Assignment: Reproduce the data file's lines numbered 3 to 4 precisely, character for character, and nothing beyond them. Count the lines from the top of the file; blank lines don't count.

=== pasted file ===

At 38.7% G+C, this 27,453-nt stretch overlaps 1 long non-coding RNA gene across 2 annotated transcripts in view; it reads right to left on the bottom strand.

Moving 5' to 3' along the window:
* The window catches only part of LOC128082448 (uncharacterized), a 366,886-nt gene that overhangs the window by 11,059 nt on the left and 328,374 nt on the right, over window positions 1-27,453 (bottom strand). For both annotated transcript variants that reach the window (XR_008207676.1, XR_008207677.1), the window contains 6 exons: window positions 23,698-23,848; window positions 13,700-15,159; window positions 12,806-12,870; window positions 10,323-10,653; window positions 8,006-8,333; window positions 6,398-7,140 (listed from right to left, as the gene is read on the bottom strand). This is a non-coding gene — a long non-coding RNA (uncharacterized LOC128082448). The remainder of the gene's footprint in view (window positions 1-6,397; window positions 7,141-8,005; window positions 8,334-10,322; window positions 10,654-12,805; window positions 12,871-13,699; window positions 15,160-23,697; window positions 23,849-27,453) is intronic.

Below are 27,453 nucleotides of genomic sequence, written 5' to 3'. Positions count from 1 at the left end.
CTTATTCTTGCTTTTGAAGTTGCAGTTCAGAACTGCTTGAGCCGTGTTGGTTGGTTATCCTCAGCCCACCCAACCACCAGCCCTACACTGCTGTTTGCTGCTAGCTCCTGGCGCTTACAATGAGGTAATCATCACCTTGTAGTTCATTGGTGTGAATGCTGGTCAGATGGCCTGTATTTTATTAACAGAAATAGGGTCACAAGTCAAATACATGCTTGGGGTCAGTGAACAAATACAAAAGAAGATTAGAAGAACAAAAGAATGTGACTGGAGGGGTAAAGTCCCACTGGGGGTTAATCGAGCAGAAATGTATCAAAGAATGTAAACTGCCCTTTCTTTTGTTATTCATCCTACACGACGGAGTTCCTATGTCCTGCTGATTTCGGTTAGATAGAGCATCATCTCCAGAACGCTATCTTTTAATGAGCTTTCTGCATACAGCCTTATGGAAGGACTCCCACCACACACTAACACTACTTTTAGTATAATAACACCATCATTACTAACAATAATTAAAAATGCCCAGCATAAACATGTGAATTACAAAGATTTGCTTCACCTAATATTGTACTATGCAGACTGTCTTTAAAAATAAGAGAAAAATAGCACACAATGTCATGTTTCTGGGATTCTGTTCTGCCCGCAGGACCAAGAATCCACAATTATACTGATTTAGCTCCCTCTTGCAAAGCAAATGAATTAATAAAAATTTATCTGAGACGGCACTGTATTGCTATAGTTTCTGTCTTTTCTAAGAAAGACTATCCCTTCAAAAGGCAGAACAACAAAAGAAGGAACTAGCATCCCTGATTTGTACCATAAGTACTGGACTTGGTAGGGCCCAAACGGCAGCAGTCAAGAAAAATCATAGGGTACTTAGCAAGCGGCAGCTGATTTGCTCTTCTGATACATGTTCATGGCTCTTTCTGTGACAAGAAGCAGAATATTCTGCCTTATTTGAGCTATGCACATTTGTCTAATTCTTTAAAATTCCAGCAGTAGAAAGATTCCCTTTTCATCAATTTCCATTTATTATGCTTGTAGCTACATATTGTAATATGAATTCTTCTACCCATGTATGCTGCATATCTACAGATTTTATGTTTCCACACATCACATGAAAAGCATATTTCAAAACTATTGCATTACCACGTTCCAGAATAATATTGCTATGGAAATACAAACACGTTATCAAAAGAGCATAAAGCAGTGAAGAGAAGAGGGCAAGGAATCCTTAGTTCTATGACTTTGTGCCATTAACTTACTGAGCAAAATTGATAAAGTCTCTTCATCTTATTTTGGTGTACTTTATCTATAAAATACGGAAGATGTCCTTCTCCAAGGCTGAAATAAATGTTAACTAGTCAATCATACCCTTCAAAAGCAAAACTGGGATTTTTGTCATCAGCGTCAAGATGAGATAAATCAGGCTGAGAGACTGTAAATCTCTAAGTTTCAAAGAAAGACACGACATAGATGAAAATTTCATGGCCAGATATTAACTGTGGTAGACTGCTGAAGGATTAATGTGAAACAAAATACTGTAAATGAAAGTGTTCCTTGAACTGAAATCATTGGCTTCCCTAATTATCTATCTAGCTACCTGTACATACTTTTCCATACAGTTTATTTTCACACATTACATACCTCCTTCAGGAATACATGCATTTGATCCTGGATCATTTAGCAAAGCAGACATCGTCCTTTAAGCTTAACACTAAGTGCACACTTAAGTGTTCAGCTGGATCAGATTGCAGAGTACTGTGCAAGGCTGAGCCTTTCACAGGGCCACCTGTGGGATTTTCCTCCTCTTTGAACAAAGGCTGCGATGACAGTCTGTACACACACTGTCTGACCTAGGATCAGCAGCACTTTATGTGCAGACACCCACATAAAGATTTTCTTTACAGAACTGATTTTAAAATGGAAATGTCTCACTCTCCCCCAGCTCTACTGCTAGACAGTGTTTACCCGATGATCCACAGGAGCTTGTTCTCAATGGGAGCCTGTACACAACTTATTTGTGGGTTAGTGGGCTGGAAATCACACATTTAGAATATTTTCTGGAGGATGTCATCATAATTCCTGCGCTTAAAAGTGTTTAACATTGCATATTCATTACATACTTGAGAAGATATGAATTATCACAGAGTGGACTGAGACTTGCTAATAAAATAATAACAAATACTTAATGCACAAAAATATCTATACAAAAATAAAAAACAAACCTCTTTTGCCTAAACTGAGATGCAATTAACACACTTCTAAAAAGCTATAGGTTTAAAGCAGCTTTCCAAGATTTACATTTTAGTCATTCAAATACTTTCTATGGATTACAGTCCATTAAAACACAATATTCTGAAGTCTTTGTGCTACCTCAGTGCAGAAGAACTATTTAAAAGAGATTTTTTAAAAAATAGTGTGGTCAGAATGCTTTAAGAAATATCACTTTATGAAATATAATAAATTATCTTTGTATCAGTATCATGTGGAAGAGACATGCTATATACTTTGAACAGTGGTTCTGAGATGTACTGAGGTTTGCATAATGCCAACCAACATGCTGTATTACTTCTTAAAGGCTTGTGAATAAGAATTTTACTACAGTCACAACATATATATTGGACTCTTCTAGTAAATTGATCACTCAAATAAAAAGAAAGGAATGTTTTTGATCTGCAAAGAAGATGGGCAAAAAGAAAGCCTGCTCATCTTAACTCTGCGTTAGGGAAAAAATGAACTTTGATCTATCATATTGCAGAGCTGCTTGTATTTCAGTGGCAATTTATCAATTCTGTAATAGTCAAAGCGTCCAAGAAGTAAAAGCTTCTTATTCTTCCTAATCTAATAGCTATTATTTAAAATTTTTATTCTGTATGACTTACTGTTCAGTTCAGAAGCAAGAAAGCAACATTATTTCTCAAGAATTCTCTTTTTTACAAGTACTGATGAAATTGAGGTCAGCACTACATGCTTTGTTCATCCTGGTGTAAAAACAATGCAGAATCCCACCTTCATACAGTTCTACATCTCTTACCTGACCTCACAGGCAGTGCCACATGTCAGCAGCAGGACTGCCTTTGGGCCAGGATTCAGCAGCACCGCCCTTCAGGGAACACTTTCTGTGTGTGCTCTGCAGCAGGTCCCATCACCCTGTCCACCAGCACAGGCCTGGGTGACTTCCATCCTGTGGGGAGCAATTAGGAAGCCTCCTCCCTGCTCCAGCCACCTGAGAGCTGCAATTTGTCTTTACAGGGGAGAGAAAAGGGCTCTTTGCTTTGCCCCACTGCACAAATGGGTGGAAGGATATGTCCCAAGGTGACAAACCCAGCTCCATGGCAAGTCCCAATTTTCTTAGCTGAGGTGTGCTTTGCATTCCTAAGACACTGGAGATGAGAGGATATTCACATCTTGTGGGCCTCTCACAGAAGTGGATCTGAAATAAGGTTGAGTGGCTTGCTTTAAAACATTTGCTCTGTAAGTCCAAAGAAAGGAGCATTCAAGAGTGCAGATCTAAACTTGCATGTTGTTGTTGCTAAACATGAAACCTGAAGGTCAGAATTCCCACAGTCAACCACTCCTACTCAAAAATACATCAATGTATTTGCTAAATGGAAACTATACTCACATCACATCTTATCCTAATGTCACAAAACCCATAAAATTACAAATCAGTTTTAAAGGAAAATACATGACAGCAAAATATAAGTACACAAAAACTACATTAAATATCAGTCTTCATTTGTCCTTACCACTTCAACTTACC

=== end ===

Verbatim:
* The window catches only part of LOC128082448 (uncharacterized), a 366,886-nt gene that overhangs the window by 11,059 nt on the left and 328,374 nt on the right, over window positions 1-27,453 (bottom strand). For both annotated transcript variants that reach the window (XR_008207676.1, XR_008207677.1), the window contains 6 exons: window positions 23,698-23,848; window positions 13,700-15,159; window positions 12,806-12,870; window positions 10,323-10,653; window positions 8,006-8,333; window positions 6,398-7,140 (listed from right to left, as the gene is read on the bottom strand). This is a non-coding gene — a long non-coding RNA (uncharacterized LOC128082448). The remainder of the gene's footprint in view (window positions 1-6,397; window positions 7,141-8,005; window positions 8,334-10,322; window positions 10,654-12,805; window positions 12,871-13,699; window positions 15,160-23,697; window positions 23,849-27,453) is intronic.

Below are 27,453 nucleotides of genomic sequence, written 5' to 3'. Positions count from 1 at the left end.